The early arrivals start to examine the paintings, deciding which ones they want to bid on. 

Here are a few samples of the paintings completed during the day.  This is an old church that is a landmark in Cape Elizabeth. 

Cape Elizabeth is a a large area and has lots of ocean front.  This large painting was done almost completely with a palette knife. The artist is Mike Marks.

Cape Elisabeth has a substantial amount of marshes. This marsh view was really popular with the bidders.  It found a happy home and a few were sad it wasn't going to their home.  

The caterers were serving up piles of delicious food during the viewing. That's their tent on the left.  They had a generator running all the stoves and ovens.  It was quite an operation.

A fresh water pond picture of a forested area in Cape Elizabeth. This is a pastel by Ellen Pellitier. 

The light house at Two Lights.  There are possibly  three light houses in this neighborhood...

An old original cape style home common to New England and Cape Elizabeth, oil painting by Berri Kramer.

This is the cloud scape I did of John's Cove. Little did I realize until after I finished it that the white building I painted on the distant peninsula was Breakwater Farm and the location where the painting was going to be shown! 

The crowd was arriving in full force and having a wonderful time There were so many people they ran out of chairs. Its nice to be so popular!  

One hundred feet away from the festivities you could cool off in the sea breeze and view the islands scattered across the bay.    Just think this meadow is only a few miles from Winslow Homer's beloved Prout's Neck!  Small world.  

Thursday, July 15, 2010

Plein Air at The Kittery Town Dock

I have been teaching plein air classes in my neighborhood since May. This session is once a week from 6- 9 pm. We have great late light and awesome weather!  

Kittery, Maine is a beautiful small town on the southern most point of the state.  If you live in Kittery you have a number of great places to go swimming if you can stand the cold water. 

The town dock is packed with dories and skiffs and the harbor is stuffed with boats, both working and pleasure.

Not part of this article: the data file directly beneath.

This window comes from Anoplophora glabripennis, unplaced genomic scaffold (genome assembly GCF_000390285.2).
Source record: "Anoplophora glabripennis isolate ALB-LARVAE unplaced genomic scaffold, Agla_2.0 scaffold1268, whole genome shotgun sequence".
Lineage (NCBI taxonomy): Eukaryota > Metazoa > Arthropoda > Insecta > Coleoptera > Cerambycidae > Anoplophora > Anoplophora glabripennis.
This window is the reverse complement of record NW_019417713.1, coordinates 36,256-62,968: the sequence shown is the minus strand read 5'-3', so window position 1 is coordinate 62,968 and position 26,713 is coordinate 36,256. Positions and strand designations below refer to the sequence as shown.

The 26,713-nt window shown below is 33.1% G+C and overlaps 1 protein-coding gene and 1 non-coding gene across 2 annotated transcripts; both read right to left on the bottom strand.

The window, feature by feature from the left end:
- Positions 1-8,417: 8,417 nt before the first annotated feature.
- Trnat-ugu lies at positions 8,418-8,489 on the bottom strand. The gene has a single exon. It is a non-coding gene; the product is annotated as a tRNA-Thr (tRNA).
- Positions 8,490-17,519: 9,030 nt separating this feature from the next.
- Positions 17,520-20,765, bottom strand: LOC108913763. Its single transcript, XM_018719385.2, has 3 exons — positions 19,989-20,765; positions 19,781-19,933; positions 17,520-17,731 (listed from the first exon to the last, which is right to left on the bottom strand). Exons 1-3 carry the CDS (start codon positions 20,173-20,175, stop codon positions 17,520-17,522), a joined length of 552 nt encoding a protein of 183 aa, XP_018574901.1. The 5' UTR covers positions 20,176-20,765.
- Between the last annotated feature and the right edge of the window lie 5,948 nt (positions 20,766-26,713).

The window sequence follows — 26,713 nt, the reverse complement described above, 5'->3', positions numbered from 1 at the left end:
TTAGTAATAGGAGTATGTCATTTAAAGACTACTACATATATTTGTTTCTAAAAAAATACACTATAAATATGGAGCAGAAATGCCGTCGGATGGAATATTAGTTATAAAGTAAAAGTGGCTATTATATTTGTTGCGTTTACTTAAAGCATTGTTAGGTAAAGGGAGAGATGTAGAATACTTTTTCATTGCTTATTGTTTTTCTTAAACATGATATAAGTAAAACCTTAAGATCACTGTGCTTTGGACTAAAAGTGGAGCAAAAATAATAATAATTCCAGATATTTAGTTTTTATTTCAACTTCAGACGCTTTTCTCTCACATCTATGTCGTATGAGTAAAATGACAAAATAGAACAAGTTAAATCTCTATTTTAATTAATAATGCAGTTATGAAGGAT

Everybody set up in their favorite location on various levels of the docks and set to work sketching and painting. Lisa looked for a shady spot under the docks as she had already been painting out in the sun for hours before class started.   

The activity at the docks was bustling as people came in from their boats and others had just arrived and set up to fish off the docks. The air was cool and refreshing. The Stripers are running.  

Here's Marcus on a lower level dock sketching away. He's an absolute beginner and so proud of what he is doing that he shows it to everyone who will look. The complete opposite of most beginners!

Here he is trying out some water colors - I had to really encourage him to try them as he has never used any watercolor in his life and is just starting to get used to sketching en plein air with ink and markers. 

More of the dozens of dories & skiffs. On the other side of this wharf are about a dozen pontoon motorized skiffs.

Late light on the lobster boats and sail boats in the harbor. To the east behind the boats is Fort Foster that guarded the mouth of the Piscataqua River and the port of Portsmouth, when this whole area was part of the state of Massachusetts. There are very old forts all along the coast of Maine and New Hampshire. 

Nancy was set up nicely up high on upper level of the dock painting the dories below her and the view to the east.

The last pleasure boats were coming in and packing up their sails as the sun dropped low. We painted till it got dark and the salt mosquitoes came out.  They were the worst! Need to find a super repellant for them the regular stuff didn't work.